Survey on Polypharmacy and Drug-Drug Interactions Among Elderly People with Cardiovascular Diseases at Yekatit 12 Hospital, Addis Ababa, Ethiopia
Authors Assefa YA, Kedir A, Kahaliw W
Received 16 September 2019
Accepted for publication 27 December 2019
Published 9 January 2020 Volume 2020:9 Pages 1—9
Checked for plagiarism Yes
Review by Single-blind
Peer reviewer comments 2
Editor who approved publication: Professor Jonathan Ling
Yelbeneh Abayneh Assefa,1 Ansha Kedir,1 Wubayehu Kahaliw2
1Department of Pharmacology and Clinical Pharmacy, School of Pharmacy, College of Health Sciences, Addis Ababa University, Addis Ababa, Ethiopia; 2Department of Pharmacology, School of Pharmacy, College of Medicine and Health Sciences, University of Gondar, Gondar, Ethiopia
Correspondence: Wubayehu Kahaliw
Department of Pharmacology, College of Medicine and Health Sciences, University of Gondar, P.O, Box 196, Gondar, Ethiopia
Background: Elderly people are most commonly associated with cardiac disease. Cardiovascular diseases are interlinked with co-morbidities which require multiple drug therapy in addition to cardiovascular drugs. This results to polypharmacy which carries a high risk of potential drug-drug interactions. Elderly patients are at a particular risk of drug related problems because of increased level of polypharmacy and the physiological changes which accompany aging. This study was aimed to assess polypharmacy and potential drug-drug interactions (DDIs) among elderly people with cardiovascular diseases at Yekatit 12 hospital.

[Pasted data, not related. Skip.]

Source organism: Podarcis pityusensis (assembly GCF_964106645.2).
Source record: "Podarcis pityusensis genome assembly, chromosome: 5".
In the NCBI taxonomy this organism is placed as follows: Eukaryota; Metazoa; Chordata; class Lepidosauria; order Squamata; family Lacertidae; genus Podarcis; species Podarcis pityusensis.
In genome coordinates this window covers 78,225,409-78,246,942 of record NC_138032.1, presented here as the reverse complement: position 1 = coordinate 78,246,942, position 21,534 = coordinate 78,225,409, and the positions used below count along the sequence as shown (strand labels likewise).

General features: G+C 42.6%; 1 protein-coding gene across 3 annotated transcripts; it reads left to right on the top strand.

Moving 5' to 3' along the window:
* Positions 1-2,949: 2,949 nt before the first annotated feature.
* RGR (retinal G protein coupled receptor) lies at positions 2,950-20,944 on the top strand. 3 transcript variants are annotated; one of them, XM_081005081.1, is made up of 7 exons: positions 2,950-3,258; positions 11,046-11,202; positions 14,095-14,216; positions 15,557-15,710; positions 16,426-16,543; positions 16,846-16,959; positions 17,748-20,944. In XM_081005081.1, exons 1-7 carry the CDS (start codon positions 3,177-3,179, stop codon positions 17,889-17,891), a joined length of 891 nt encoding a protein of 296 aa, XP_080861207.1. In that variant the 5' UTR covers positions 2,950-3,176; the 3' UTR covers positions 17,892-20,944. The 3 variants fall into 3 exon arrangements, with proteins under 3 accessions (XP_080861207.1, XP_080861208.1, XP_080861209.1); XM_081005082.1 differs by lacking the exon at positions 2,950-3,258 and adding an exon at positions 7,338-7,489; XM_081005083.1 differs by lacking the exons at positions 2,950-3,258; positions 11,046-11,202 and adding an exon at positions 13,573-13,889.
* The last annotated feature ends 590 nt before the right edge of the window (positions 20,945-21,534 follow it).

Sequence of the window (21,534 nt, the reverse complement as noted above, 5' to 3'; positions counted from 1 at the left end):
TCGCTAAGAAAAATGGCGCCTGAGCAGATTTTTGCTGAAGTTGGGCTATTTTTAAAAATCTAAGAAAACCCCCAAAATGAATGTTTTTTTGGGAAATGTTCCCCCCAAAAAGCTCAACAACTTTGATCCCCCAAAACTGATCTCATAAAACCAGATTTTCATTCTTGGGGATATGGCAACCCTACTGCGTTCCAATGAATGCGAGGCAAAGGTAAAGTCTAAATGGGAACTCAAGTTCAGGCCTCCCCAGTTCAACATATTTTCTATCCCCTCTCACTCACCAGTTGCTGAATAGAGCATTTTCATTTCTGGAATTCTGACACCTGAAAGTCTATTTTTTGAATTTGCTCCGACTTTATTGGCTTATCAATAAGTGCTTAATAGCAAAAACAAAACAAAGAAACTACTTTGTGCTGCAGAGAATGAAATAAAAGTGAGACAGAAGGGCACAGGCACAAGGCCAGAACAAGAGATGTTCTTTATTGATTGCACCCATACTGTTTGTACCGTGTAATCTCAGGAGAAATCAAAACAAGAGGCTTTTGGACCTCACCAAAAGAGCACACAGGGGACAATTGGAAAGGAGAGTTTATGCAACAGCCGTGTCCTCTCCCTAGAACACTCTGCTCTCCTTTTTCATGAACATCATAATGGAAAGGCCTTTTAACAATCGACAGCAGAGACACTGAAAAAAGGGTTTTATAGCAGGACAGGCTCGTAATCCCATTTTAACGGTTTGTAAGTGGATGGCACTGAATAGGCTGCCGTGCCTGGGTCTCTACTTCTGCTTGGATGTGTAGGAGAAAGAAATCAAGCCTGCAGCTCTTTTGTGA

Methodology: A retrospective cross-sectional study using patients chart review was conducted on all elderly people with cardiovascular diseases at Yekatit 12 hospital in the period between March 2018 and March 2019. The types, seriousness and level of potential DDIs were checked using Medscape online drug interaction checker.
Results: The mean number of drugs per prescription was 4.25 ± 1.754 and the prevalence of polypharmacy (concurrent use of 5 and more drugs) was 42.7%. Polypharmacy and potential DDIs were significantly associated with polymorbidity (P = 0.000), being hospitalized (P = 0.047) and congestive heart failure (P = 0.016). A total of 850-potential DDIs were identified, the mean number of potential DDIs was 3.37 per prescription. The potential DDIs were mainly significant (73.29%) in nature and pharmacodynamics (73.06%) in mechanism. The prevalence of total and serious potential DDIs were 84.3% and 17.3%, respectively. Most commonly interacting drug combination was aspirin + enalapril (30.2%).
Conclusion: A higher incidence of polypharmacy and increased risk of potential DDIs in elderly people with cardiovascular disease are major therapeutic issues at Yekatit 12 hospital.
Keywords: polypharmacy, drug-drug interaction, cardiovascular diseases, elderly
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